Around the world on two wheels | The Daily Star
12:00 AM, November 29, 2019 / LAST MODIFIED: 12:18 AM, November 29, 2019

Around the world on two wheels

Shariful Islam, born in Nakhalpara, Dhaka, started his journey as a traveller in 2008, with his first bicycle tour from Teknaf to Tetulia. A couple of years later, he cycled to all 64 districts of Bangladesh on his bicycle in 55 days. His book, 64 Zillai Ki Dekhechi, based on his experiences from the trip, was released at the Ekushey Boi Mela this year.

Shariful, who journeyed from the coast of Cox’s Bazar to Teknaf on foot in 2009, has cycled in Malaysia and Sri Lanka. He further planned his first skating trip along the Marine Drive coast of Cox’s Bazar, in 2017.

His family has gone through several financial difficulties over the years. “I had to stop my formal schooling at the age of ten, as my parents were unable to pay my tuition fees,” says Shariful. “My name was permanently taken off from the school registers when I was in third grade.”

Self-sufficient from a young age, Shariful sold bananas as a child. “One of my maternal uncles came to Dhaka and started living with us. In exchange for the place we provided him, he offered to buy us food,” he adds. Shariful’s uncle had set up his banana stall in front of a mosque. Every day, while his uncle was away getting groceries, Shariful looked after the stall.

Shariful resumed his schooling after a gap of three years. During that break, he held several jobs to meet the basic needs of his family. “In those three years, I had worked at a tailor’s shop, a garment factory, an electronics store, a betel-leaf shop, a DVD store, and as a banner writer in my area,” he mentions.

His mother passed away when he was in the seventh grade. “Soon after my mother’s death, my father left me and my brother, Chisty to fend for ourselves,” he expressed. After that incident, his life took a new turn. Looking for full-time work, he started knocking at people’s doors until Bablu, an acquaintance from his locality, helped him to find some volunteer work at Bishwa Shahitto Kendra. “I used to work for the book reading sessions. Each day, I was allotted a stipend of BDT 25,” shares Shariful.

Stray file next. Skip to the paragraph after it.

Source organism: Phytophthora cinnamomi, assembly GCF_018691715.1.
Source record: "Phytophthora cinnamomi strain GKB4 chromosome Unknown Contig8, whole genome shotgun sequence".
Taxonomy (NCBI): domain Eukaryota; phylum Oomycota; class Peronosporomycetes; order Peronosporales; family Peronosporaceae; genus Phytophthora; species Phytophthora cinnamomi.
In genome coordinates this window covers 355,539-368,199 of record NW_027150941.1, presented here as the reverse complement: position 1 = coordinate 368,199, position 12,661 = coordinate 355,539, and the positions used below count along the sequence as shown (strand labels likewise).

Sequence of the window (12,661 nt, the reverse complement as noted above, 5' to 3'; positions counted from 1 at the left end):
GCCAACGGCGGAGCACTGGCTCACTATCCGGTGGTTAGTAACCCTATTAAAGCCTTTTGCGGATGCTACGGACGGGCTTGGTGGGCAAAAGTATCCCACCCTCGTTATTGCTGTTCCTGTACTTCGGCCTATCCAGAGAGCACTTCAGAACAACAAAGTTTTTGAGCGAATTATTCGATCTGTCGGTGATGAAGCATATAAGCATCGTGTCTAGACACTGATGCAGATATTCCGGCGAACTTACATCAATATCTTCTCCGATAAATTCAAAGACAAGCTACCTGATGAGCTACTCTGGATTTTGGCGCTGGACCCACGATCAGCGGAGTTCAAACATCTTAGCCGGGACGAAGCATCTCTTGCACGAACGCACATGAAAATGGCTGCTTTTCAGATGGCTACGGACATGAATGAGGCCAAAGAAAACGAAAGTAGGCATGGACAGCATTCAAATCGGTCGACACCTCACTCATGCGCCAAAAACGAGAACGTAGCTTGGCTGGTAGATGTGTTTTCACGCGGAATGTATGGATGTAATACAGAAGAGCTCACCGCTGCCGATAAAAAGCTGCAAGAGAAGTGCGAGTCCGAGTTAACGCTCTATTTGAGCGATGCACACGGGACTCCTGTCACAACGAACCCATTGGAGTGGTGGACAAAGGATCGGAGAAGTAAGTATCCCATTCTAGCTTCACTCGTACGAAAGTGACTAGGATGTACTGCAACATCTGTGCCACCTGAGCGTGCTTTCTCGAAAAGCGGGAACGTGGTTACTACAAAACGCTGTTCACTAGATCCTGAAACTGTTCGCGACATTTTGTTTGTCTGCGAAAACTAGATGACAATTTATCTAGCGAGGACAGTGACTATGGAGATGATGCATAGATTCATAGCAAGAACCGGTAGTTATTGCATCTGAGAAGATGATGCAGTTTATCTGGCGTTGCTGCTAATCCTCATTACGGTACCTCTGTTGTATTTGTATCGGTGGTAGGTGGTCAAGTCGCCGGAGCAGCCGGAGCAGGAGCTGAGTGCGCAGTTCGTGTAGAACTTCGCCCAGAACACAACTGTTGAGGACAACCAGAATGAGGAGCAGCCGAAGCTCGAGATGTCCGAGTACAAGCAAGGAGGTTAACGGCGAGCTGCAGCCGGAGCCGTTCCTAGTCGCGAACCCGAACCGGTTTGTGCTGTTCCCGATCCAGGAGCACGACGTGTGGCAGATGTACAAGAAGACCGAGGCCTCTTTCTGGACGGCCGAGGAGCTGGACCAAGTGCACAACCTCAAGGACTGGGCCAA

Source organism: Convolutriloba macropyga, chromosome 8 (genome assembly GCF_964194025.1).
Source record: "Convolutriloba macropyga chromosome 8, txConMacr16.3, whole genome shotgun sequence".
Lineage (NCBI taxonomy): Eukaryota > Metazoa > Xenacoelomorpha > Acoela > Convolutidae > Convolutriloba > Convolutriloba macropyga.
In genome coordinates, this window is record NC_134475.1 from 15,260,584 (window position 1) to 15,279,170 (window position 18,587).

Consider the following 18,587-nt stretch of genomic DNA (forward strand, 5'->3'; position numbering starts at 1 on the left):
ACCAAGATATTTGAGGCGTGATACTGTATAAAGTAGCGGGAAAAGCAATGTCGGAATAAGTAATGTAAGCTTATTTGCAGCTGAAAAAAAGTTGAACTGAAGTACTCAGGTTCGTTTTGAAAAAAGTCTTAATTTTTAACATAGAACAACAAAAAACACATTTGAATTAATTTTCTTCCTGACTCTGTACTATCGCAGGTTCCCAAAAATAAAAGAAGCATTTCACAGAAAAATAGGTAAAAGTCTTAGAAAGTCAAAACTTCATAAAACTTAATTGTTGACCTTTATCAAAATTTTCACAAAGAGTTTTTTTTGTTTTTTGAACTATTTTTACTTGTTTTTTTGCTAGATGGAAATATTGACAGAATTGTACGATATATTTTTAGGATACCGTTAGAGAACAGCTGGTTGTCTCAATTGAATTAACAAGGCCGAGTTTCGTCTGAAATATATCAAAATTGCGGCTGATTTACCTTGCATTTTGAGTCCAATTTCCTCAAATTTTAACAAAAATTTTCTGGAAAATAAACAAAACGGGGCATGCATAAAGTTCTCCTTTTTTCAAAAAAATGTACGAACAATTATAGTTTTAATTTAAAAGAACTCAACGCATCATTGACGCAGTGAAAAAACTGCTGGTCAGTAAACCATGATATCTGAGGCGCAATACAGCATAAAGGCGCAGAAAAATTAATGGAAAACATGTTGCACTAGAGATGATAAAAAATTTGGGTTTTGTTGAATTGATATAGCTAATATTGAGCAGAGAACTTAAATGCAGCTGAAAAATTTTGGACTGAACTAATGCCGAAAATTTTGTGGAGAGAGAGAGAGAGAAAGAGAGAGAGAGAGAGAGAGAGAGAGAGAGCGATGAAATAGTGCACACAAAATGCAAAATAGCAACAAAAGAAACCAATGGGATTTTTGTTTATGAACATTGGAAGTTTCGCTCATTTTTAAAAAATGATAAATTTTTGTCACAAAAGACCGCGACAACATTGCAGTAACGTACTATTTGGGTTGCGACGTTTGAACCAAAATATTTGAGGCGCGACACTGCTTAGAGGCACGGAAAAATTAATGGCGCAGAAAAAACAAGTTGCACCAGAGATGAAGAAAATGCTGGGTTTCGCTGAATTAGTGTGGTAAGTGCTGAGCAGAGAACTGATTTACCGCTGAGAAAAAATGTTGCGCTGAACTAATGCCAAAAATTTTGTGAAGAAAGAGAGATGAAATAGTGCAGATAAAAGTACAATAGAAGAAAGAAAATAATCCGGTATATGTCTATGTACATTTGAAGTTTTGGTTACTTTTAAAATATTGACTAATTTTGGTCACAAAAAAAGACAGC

It became very difficult for him to survive on such low income. Thus, he went on to work at a mobile recharge shop, where his salary was BDT 1,000 per month.

Soon, Shariful was unemployed again, and it left him homeless. He could only afford one meal a day. His brother helped him to arrange accommodation inside a library, close to a mosque.  “The library did not have a toilet, so, we had to use the one inside the mosque,” adds Shariful. “The mosque closed at 11 every night. After it closed, I had to climb the mosque walls to go to the bathroom.”

Shariful eventually landed a job at the Centre for Asian Art and Culture (CAAC), where he had access to computers. He started learning the basics of computing after everyone left the premises. “I met a boy named Rafi in CAAC. He inspired me to learn the basics of how to use a computer,” says Shariful, who currently works at the Centre for Advanced Theory at the University of Liberal Arts Bangladesh (ULAB).

 Shariful plans to go on his next trip soon. Besides that, he is working on his forthcoming book, Cycle Bhromoner Rojnamcha, which he hopes to release at the next Ekushey Boi Mela.

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